Financial Aid Information Financial Aid Information Schools recognize that in many instances individuals and their families are not able to meet the entire cost of education. Therefore, the Financial Aid Office will assist students

More information

FINANCIAL AID POLICY

FINANCIAL AID POLICY FINANCIAL AID POLICY Debutantes School of Cosmetology and Nail Technology, LLC (Federal school code 042299) is an approved institution in disbursement of Title IV funds for our cosmetology program. A financial

More information

manitobastudentaid.ca

manitobastudentaid.ca Accessible and Affordable Post-Secondary Education 2015-2016 FINANCE YOUR FUTURE! Manitoba Student Aid manitobastudentaid.ca S E C T I O N O N E PLAN AHEAD Education Costs If you have been looking at post-secondary

More information

AUDITOR S REPORT. To the Members of the Legislative Assembly Province of Saskatchewan

AUDITOR S REPORT. To the Members of the Legislative Assembly Province of Saskatchewan AUDITOR S REPORT To the Members of the Legislative Assembly Province of Saskatchewan We have audited the statement of financial position of the Education Infrastructure Financing Corporation as at March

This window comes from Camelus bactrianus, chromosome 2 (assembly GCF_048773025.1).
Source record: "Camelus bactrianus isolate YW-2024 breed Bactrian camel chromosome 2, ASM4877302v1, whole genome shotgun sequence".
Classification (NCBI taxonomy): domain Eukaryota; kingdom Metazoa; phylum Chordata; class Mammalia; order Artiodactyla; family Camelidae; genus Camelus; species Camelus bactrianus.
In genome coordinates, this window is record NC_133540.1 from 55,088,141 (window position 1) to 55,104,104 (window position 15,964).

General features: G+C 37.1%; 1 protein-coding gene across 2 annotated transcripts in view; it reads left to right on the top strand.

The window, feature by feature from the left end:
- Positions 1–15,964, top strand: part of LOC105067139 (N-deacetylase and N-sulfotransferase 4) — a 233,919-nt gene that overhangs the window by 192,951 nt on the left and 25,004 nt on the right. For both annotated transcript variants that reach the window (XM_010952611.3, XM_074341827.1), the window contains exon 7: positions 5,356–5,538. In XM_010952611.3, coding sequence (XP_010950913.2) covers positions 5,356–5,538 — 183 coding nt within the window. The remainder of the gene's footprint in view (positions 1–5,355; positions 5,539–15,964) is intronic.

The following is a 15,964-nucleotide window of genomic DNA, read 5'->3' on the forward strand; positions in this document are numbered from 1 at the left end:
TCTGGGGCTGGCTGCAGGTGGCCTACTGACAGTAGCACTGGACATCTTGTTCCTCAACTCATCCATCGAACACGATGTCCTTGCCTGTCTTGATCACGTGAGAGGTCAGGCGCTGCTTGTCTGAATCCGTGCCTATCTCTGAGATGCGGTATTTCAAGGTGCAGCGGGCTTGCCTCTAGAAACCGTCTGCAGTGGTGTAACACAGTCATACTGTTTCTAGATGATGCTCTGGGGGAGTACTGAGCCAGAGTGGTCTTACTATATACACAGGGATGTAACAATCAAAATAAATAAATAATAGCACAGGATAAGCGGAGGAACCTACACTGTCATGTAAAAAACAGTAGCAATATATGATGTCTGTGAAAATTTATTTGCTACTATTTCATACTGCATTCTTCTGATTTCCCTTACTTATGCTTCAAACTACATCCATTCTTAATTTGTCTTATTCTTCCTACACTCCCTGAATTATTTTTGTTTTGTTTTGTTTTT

More information

CONTACT INFORMATION. Fax. Website

CONTACT INFORMATION. Fax. Website CONTACT INFORMATION STUDENT FINANCIAL SERVICES NATIONAL STUDENT LOANS SERVICE CENTRE (NSLSC) Student Financial Services Department of Post-Secondary Education, Training and Labour P.O. Box 6000, 77 Westmorland

More information

EDUCATION AND CULTURE - REGULATION OF PRIVATE TRADE SCHOOLS

EDUCATION AND CULTURE - REGULATION OF PRIVATE TRADE SCHOOLS DEPARTMENTAL AUDITS EDUCATION AND CULTURE - REGULATION OF PRIVATE TRADE SCHOOLS. EDUCATION AND CULTURE - REGULATION OF PRIVATE TRADE SCHOOLS BACKGROUND.1 The Minister of Education and Culture is responsible

More information

DEBT RECOVERY POLICY

DEBT RECOVERY POLICY DEBT RECOVERY POLICY OBJECTIVE 1.1 The objective of the Debt Recovery Policy is: To ensure that money owed to the Comhairle is collected as soon as possible using efficient, effective and fair debt recovery

More information

Ministry of Training, Colleges and Universities

Ministry of Training, Colleges and Universities 2.0 Finance and Administration Tuition and Ancillary Fees Minister s Binding Policy Tuition and Ancillary Fees Issued: April 1, 2003, Revised: December, 2013 TABLE OF CONTENTS Purpose and Application...

More information

Queen s University School of Graduate Studies 2015-2016 Ontario Graduate Scholarships (OGS) Terms and Conditions General Information

Queen s University School of Graduate Studies 2015-2016 Ontario Graduate Scholarships (OGS) Terms and Conditions General Information Queen s University School of Graduate Studies 2015-2016 Ontario Graduate Scholarships (OGS) Terms and Conditions General Information Since 1975, the Ontario government, in partnership with Ontario s publicly-assisted